Lionel Asbo: State of England. By Martin Amis. Knopf. 255 pages. $25.95.

“Dear Jennaveive, I’m having an affair with an older woman. She’s a lady of some sophistication. ... The sex is fantastic and I think I’m in love. But ther’es one very serious complication and i’ts this; shes’ my Gran!”

So begins Martin Amis’ cheeky new novel, “Lionel Asbo.” The writer is Desmond Pepperdine, a 15-year-old orphan who lives with his uncle Lionel. Asbo, the uncle, is a larger than life Brit (“always one size bigger than expected,” according to Des) who makes his living in the “hairy end of debt collection.”

He is one of the seven children (with John, Paul, George, Ringo, Stuart, and Cilla) born to Desmond’s Gran by the time she was 19. Also sharing quarters with the uncle and nephew are Jeff and Joe, a couple of psychopathic pit bulls — “tools of me trade” — who thrive on beer and tabasco sauce.

Together, Des and Lionel offer a composite of human potential, holding, as they do, opposing positions on the nasty/nice scale.

For all the underclass typecasting and the State of England subtitle, Amis isn’t really asking us to wear our sociologist hats. Diston, his setting, is a satirist’s dream, a place where “everything hated everything else. ... Everything soft hated everything hard, and vice versa, cold fought heat, heat fought cold, everything honked and yelled and swore at everything.”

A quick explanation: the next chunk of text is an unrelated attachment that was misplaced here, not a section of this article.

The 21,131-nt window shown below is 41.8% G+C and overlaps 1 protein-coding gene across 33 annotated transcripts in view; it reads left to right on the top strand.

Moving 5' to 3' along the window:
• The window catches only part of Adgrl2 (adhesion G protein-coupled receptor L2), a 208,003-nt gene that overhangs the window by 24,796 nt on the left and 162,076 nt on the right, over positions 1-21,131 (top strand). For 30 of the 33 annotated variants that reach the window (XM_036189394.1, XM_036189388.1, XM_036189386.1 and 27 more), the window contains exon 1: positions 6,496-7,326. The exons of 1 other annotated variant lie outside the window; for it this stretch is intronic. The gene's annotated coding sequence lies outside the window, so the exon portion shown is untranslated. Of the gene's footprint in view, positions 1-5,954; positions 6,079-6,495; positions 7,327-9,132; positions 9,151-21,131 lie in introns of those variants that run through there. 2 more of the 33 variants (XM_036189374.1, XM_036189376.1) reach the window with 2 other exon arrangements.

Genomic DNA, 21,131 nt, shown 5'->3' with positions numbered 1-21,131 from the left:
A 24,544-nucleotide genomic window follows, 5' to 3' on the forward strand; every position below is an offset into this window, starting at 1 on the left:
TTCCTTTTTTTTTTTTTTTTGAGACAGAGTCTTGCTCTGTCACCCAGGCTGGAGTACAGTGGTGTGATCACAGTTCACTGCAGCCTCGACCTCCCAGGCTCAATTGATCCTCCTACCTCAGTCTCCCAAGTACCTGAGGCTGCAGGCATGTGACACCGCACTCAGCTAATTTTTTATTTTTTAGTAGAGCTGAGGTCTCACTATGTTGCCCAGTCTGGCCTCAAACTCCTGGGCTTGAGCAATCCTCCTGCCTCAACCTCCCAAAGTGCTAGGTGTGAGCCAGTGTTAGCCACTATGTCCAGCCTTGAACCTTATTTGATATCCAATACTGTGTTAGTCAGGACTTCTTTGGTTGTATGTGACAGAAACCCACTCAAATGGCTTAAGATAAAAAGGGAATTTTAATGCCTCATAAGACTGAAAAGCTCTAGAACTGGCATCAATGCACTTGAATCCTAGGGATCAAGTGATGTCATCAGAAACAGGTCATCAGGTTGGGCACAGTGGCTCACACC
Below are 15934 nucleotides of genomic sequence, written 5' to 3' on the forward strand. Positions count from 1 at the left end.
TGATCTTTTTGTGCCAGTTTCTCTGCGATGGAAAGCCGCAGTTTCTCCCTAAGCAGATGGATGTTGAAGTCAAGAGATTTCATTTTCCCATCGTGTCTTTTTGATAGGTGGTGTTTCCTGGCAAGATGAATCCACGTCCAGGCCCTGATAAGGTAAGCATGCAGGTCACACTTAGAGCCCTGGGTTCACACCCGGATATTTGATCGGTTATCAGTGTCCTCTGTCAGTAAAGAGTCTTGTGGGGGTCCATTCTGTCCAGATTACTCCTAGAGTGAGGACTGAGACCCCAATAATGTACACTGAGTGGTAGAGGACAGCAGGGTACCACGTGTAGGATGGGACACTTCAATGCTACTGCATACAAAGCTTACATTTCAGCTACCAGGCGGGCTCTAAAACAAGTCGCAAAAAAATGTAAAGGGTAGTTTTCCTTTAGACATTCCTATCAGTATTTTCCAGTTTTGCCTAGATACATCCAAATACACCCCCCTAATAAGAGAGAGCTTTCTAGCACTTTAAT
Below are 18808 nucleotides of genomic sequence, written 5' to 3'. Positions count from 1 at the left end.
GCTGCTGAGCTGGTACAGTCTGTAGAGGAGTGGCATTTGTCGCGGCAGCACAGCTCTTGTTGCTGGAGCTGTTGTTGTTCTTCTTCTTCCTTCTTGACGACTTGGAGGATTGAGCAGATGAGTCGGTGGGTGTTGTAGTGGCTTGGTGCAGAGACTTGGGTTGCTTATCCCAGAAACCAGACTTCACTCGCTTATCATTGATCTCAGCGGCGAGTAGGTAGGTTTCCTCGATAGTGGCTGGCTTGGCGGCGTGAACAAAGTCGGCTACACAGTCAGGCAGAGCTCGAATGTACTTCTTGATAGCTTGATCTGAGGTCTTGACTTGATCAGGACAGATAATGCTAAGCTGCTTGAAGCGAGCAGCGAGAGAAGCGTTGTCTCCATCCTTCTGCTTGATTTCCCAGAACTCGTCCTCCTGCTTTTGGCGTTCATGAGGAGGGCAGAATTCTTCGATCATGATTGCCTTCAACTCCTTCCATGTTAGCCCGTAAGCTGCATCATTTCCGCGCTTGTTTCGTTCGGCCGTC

Yet Amis’ loose, episodic novel is more interested in staging spectacles than in scoring points. While serving one of his many stints in prison (“You know where you are in prison”), Asbo learns he’s won over 140 million pounds in the lottery. He becomes a celebrity darling, the Lotto Lout, and more fun ensues.

Amis blasts us with such cold shots of hilarity in Part I, it’s a little hard to thaw out for the more humanized final sections. By the end, sweet and lovable Desmond Pepperdine has found love, had a baby, and assumed a profession — just what you’d expect from a lad who was reading Spenser’s “Faerie Queen” at 15 instead of “smashing windows” (his uncle’s suggestion).

Lionel Asbo, predictably, finds his face distorted from all the smiling. “Where’s Lionel Asbo,” he cries out to Des, “I’m gone, boy, I’m gone.” Luckily for readers, he finds himself in time for one last spate of mayhem before the novel closes.

Reviewer Catherine Holmes teaches English at the College of Charleston